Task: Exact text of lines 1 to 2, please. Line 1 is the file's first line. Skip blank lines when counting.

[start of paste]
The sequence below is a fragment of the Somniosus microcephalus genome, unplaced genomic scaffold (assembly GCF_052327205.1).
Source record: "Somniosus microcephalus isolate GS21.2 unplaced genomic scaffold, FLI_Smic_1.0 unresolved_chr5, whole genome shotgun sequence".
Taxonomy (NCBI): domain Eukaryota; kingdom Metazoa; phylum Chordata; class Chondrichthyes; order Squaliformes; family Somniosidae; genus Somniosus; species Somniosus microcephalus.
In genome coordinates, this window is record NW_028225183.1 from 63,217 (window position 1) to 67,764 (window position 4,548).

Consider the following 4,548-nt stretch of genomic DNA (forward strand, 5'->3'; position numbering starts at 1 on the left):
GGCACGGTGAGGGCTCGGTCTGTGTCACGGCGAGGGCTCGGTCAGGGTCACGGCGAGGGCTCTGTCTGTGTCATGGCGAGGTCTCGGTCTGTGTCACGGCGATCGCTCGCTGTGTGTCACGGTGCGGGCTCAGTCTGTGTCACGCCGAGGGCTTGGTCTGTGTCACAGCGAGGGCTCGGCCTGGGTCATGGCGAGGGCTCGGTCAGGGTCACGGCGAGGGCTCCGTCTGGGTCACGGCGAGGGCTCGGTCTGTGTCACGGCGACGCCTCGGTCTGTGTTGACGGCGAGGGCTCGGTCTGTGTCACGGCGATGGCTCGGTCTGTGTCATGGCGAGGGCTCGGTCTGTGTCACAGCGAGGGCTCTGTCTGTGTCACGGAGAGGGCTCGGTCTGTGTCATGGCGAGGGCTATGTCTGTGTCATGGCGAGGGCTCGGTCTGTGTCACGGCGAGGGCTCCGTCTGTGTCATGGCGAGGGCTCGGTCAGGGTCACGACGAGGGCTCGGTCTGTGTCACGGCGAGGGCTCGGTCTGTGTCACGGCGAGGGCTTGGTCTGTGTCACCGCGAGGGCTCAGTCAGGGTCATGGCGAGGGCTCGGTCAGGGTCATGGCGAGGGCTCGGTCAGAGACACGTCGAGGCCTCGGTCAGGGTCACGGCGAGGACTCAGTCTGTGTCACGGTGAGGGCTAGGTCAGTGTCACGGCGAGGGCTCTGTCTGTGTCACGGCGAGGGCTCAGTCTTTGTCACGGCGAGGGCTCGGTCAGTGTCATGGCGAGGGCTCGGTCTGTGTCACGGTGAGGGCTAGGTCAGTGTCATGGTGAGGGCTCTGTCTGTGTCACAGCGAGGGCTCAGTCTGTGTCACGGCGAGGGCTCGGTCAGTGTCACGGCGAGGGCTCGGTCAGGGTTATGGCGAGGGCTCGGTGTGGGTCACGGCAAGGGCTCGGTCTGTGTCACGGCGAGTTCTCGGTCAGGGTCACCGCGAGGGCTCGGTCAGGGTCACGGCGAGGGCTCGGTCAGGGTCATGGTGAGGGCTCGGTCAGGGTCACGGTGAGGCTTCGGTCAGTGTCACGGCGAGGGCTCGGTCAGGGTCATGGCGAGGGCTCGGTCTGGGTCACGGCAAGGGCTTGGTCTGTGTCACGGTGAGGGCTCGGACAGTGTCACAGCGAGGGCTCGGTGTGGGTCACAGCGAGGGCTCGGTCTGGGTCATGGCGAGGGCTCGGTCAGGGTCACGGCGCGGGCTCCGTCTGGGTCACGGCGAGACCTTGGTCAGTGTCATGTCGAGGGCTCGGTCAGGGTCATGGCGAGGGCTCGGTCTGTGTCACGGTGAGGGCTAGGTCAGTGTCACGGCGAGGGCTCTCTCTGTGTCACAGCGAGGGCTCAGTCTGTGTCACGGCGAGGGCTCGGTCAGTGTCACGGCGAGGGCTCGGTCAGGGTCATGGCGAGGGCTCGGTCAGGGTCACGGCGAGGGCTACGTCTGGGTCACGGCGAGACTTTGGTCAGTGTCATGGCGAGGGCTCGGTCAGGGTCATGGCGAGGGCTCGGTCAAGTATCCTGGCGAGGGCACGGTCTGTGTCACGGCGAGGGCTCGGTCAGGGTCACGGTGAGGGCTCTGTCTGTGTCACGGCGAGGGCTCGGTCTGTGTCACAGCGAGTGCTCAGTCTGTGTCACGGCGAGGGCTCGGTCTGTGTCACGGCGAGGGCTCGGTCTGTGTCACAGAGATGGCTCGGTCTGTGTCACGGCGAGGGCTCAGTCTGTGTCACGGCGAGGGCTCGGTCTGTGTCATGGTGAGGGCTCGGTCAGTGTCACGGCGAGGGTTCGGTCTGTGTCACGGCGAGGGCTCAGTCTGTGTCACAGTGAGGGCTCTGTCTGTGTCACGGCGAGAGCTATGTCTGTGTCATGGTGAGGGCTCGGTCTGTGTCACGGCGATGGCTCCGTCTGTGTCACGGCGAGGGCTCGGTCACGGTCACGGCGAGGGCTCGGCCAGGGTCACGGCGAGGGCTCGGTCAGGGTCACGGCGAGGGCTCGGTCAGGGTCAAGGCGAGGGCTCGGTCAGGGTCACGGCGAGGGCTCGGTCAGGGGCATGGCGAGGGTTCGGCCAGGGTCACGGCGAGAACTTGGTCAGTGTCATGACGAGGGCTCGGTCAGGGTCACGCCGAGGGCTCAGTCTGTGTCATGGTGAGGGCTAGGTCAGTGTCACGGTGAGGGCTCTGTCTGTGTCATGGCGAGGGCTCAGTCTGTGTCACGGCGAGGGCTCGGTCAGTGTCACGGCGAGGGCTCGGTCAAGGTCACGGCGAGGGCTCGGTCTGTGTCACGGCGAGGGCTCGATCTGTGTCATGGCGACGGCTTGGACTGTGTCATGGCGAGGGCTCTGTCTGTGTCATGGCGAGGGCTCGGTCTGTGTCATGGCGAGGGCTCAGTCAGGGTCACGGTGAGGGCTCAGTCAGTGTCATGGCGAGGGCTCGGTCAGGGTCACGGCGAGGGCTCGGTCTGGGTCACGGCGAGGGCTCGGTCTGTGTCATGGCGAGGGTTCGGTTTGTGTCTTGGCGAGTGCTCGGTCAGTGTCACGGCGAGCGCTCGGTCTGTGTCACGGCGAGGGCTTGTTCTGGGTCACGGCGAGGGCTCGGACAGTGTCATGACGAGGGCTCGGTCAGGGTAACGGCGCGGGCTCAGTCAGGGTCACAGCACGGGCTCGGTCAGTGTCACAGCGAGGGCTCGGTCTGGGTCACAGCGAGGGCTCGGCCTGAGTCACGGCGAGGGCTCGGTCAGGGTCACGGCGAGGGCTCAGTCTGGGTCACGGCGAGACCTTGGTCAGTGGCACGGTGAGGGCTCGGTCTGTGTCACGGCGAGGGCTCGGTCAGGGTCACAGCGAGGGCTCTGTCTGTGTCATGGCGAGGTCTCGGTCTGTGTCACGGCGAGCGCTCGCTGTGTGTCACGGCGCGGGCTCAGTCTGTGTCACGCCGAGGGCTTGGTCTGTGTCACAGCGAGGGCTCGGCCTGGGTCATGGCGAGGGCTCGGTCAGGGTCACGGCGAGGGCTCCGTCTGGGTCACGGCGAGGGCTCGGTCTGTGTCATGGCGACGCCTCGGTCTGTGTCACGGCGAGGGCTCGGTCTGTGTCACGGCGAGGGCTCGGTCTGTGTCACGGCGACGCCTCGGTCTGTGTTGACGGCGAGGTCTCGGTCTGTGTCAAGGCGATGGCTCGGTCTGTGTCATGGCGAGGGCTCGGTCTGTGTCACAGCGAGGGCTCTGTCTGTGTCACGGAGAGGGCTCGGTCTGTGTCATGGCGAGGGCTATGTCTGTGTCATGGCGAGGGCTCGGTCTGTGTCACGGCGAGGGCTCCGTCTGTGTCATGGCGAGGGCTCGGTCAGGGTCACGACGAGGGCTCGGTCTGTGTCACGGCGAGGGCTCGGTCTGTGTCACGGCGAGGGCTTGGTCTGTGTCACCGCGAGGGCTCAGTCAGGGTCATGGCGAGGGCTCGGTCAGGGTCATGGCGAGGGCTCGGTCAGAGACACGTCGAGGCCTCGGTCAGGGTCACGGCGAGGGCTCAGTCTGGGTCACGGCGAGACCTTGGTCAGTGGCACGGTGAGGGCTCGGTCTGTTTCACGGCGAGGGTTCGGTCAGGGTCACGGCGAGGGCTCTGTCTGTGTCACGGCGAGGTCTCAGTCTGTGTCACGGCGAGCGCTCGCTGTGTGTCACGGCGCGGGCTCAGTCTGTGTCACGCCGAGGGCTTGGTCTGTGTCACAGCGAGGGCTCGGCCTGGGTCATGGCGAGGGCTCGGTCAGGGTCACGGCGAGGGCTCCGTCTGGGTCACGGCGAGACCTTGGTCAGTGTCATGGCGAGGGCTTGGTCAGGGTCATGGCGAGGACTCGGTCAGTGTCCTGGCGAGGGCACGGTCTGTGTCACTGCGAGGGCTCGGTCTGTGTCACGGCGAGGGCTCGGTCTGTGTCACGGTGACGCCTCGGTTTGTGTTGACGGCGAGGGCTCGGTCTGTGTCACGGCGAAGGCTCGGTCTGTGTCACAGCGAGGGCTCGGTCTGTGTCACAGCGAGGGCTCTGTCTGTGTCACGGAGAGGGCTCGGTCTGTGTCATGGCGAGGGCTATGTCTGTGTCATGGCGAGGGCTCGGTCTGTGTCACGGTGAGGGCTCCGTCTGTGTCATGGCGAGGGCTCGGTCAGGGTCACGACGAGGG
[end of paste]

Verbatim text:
The sequence below is a fragment of the Somniosus microcephalus genome, unplaced genomic scaffold (assembly GCF_052327205.1).
Source record: "Somniosus microcephalus isolate GS21.2 unplaced genomic scaffold, FLI_Smic_1.0 unresolved_chr5, whole genome shotgun sequence".